As the urban environment around Taksim expanded in succeeding decades, the other burial grounds of the Grand Champs des Morts also disappeared. The Armenian cemetery, which lay to the north of the Frankish burial ground, was still delineated on the 1925-26 Pervititch insurance maps of Istanbul, but labeled as `ex-Cimetière Armenien,' apparently indicating that it had ceased to be an active place of interment. Most of the Muslim burial grounds which had covered the slopes of Gümüþsuyu and Fýndýklý had already vanished by the First World War; an aerial photograph taken from a balloon at that time shows a small portion - evident as a thick patch of cypresses - still straddling the side of the hill between the Taksim barracks an the military hospital in Gumussuyu.26 The scant remains of the once great necropolis would cease to exist by the mid-twentieth century.27
All the while, as the great cemetery shrank - sacrificed for the sake of public convenience - reformers in Europe were transforming the spatial relationship of the living and dead in the West. The nineteenth century witnessed an innovative concept in European burial ground design, with the introduction of expansive, magnificently landscaped cemeteries. Serene and picturesque, they served as additional public parks in many towns and cities. Whereas the small, noxious churchyards of previous ages had been shunned, the new necropolises were considered an ideal place for a relaxing stroll or family outing, not to mention a site of regular pilgrimage to pay respects to the well-loved dead. This shift in custom and attitude was the culmination of several decades of reform, which - to no small extent - was inspired by the traditions of sepulture in other lands, including the Ottoman empire. Remarkably, at a time when the Ottomans were actively borrowing ideas and institutions from Europe in an effort to modernize the empire, their centuries-old customs of burial and commemoration of the dead helped fuel a vital social advance in the very countries they looked to for guidance. At the same time, urban development in the Ottoman capital, influenced by Western models, led to the closure of the Grand Champs des Morts - Istanbul's `City of the Dead,' a world-renowned necropolis which had provided inspiration, as well as an ideal, for the cemetery reformers of Europe.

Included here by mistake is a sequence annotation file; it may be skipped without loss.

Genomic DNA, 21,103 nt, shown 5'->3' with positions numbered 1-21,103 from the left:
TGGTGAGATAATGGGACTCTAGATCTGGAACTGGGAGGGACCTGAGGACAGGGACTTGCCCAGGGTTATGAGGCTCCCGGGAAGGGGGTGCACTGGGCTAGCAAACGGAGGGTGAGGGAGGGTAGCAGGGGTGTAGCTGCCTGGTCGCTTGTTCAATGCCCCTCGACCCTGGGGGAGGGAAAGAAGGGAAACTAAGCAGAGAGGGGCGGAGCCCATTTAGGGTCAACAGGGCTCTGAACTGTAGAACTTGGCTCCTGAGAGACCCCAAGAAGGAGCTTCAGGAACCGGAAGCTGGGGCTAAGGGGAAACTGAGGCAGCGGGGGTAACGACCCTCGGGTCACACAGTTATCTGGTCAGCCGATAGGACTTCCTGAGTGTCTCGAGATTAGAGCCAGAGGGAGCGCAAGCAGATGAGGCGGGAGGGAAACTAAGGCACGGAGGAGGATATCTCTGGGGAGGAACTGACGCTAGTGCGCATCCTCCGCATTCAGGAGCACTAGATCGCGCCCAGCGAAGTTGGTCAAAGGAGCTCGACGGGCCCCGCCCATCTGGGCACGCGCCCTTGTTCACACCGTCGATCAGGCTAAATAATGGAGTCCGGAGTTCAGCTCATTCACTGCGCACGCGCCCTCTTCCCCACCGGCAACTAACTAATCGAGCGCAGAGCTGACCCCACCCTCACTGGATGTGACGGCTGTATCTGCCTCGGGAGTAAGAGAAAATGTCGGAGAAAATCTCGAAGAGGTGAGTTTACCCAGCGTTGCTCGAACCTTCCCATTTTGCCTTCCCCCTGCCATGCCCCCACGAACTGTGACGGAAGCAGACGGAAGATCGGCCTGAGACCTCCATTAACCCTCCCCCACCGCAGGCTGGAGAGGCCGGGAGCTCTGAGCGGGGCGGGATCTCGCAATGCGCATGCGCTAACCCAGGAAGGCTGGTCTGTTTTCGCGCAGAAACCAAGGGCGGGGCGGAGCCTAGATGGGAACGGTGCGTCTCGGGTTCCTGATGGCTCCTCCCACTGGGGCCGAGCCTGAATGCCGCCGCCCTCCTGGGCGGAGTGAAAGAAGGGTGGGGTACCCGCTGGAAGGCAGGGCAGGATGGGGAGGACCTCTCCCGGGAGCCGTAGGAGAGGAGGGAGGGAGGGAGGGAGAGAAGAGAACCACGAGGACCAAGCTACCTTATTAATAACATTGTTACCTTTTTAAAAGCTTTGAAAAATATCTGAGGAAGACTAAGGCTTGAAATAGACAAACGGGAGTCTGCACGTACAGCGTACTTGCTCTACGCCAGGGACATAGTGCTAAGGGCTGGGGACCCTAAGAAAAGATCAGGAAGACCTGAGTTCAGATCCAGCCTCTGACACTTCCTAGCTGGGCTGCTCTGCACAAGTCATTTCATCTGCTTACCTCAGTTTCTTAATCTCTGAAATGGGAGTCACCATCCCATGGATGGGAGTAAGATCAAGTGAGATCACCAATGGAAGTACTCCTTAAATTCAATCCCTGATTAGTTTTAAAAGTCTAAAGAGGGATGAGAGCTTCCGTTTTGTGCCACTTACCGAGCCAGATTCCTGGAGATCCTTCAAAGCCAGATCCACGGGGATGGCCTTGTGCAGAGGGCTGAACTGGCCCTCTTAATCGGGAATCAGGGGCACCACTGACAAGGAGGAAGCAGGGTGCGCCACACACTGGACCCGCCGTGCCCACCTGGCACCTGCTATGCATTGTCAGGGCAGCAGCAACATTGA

1 By some accounts, the earliest interments at the Grand Champs des Morts date to c. 1560, when Istanbul was struck with a severe epidemic of plague, and the open fields around Taksim were used to bury the great numbers of dead; see Istanbul Ansiklopedisi, s.v. `Ermeni Mezarliklari.' The tombstone of a Dutch physician, Willem Quackelbeen, who died of the disease in 1561, offers physical evidence of this conjecture. It is currently located in the Roman Catholic cemetery at Feriköy, where it was most likely transferred when the Frankish section of the Grand Champs des Morts closed in the mid-1800s, see A.H. de Groot, Old Dutch Graves at Istanbul, Archivum Ottomanicum 5 (1973): 6. Robert Walsh, chaplain to the British Embassy at Istanbul in the 1830s, recounted in his memoirs that the earliest grave-marker in the Frankish burial ground was that of Ludovicus Chizzolo, a Jesuit who succumbed to the plague in 1585, see R. Walsh, A Residence at Constantinople, vol. 2 (London: Richard Bentley, 1838), 441. 2 Calembourg: a pun, or play on words. 3 Julia Pardoe, The City of the Sultan, 4th ed. (London: George Routledge and Sons, 1854), 51. 4 Ibid., 53-54. 5 For instance, Lady Mary Wortley Montague, writing in 1717, commented: `The burying fields about it (i.e., Istanbul) are certainly much larger than the whole city. `Tis surprising what a vast deal of land is lost this way in Turkey. Sometimes I have seen burying places of several miles, belonging to very inconsiderable villages. . . .' See Hans-Peter Laqueur, `Cemeteries in Orient and Occident: The Historical Development,' in Cimetières et Traditions Funéraires dans le Monde Islamique (Ankara: Türk Tarih Kurumu Basýmevi, 1996), 2: 3. 6 An American, Sketches of Turkey in 1831 and 1832 (New York: J. & J. Harper, 1833), 158. 7 James Stevens Curl, The Victorian Celebration of Death (Stroud, Gloucestershire: Sutton Publishing Ltd.), 17. 8 These included West Norwood (1837); Highgate (1839); Brompton, Nunhead, and Abney Park (1840); and Tower Hamlets (1841). 9 Charles Dickens, The Uncommercial Traveller (London: Oxford, 1860) 233. 10 Pardoe, The City of the Sultan, 36. 11 John Claudius Loudon, `On the Laying Out, Planting, and Managing of Cemeteries and on the Improvement of Churchyards.' The Gardener's Magazine, 1843, p. 100. 12 Ibid., 405. 13 Pardoe, The City of the Sultan, 50. 14 Thomas A. Kselman, Death and the Afterlife in Modern France, Princeton: Princeton University Press, 1993, 169-70. 15 Pardoe, The City of the Sultan, 50. 16 Charles White, Domestic Manners of the Turks in 1844, vol. 1 (London: Henry Colburn, 1846), 15-16. 17 Stephen Olin, Greece and the Golden Horn (New York: Carlton & Philips, 1854), 249. 18 Pardoe, The City of the Sultan, 51. 19 White, Domestic Manners of the Turks in 1844, 1: 15-16. 20 Pardoe, The City of the Sultan, 134-35. 21 Petusier further states: `To form a correct idea of these heterogeneous scenes, we must be on the spot, for no description can do justice to them; and even when we see them, for the first time, it appears such a complete illusion, that we can scarsely conceive its reality.' See Charles Petusier, Picturesque Promenades in and near Constantinople and on the Waters of the Bosphorus (London: Sir Richard Phillips and Co., 1820), 96. 22 Olin, Greece and the Golden Horn, 219. 23 E.D.G. Prime, Memoirs of Rev. William Goodell, D.D. (Robert Carter and Brothers, 1876), 275. 24 Burial Registry of the Feriköy Protestant Cemetery, no. 331-343, 1863, Governing Board of the Feriköy Protestant Cemetery, Istanbul, Turkey. 25 Zeynep Çelik, The Remaking of Istanbul, Seattle and London: University of Washington Press, 1986, 69. 26 For a copy of this image, see Çelik Gülersoy, Taksim: Bir Meydanýn Hikayesi (Istanbul: ‹stanbul Kitaplýý, 1986), 37. 27 Some tombstones from the Frankish section of the Grand Champs des Morts still survive in the Protestant and Catholic cemeteries in Istanbul's Feriköy district, where they were transferred after the old burial ground closed in the mid-1800s.